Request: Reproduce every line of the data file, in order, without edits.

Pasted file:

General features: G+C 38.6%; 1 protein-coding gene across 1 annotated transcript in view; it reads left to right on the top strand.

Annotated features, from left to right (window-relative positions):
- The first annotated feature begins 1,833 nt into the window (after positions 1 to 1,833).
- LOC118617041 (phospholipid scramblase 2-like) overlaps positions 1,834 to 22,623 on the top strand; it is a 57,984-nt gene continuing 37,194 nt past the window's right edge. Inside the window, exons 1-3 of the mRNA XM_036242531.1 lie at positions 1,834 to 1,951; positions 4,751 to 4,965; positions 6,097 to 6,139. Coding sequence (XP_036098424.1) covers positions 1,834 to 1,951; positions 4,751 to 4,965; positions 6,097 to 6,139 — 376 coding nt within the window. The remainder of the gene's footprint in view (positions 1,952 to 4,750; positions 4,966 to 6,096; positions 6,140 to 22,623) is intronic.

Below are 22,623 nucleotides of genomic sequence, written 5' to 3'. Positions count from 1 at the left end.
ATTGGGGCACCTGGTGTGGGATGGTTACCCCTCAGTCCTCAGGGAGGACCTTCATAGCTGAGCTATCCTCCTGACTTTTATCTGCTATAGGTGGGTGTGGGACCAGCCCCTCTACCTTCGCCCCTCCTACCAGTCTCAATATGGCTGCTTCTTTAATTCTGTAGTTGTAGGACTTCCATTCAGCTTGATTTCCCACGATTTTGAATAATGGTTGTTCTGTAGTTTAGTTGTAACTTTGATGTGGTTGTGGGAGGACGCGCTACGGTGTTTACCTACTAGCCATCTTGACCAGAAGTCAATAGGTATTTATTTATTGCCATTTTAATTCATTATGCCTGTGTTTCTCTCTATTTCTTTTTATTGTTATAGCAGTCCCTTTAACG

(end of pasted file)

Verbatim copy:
General features: G+C 38.6%; 1 protein-coding gene across 1 annotated transcript in view; it reads left to right on the top strand.

Annotated features, from left to right (window-relative positions):
- The first annotated feature begins 1,833 nt into the window (after positions 1 to 1,833).
- LOC118617041 (phospholipid scramblase 2-like) overlaps positions 1,834 to 22,623 on the top strand; it is a 57,984-nt gene continuing 37,194 nt past the window's right edge. Inside the window, exons 1-3 of the mRNA XM_036242531.1 lie at positions 1,834 to 1,951; positions 4,751 to 4,965; positions 6,097 to 6,139. Coding sequence (XP_036098424.1) covers positions 1,834 to 1,951; positions 4,751 to 4,965; positions 6,097 to 6,139 — 376 coding nt within the window. The remainder of the gene's footprint in view (positions 1,952 to 4,750; positions 4,966 to 6,096; positions 6,140 to 22,623) is intronic.

Below are 22,623 nucleotides of genomic sequence, written 5' to 3'. Positions count from 1 at the left end.
ATTGGGGCACCTGGTGTGGGATGGTTACCCCTCAGTCCTCAGGGAGGACCTTCATAGCTGAGCTATCCTCCTGACTTTTATCTGCTATAGGTGGGTGTGGGACCAGCCCCTCTACCTTCGCCCCTCCTACCAGTCTCAATATGGCTGCTTCTTTAATTCTGTAGTTGTAGGACTTCCATTCAGCTTGATTTCCCACGATTTTGAATAATGGTTGTTCTGTAGTTTAGTTGTAACTTTGATGTGGTTGTGGGAGGACGCGCTACGGTGTTTACCTACTAGCCATCTTGACCAGAAGTCAATAGGTATTTATTTATTGCCATTTTAATTCATTATGCCTGTGTTTCTCTCTATTTCTTTTTATTGTTATAGCAGTCCCTTTAACG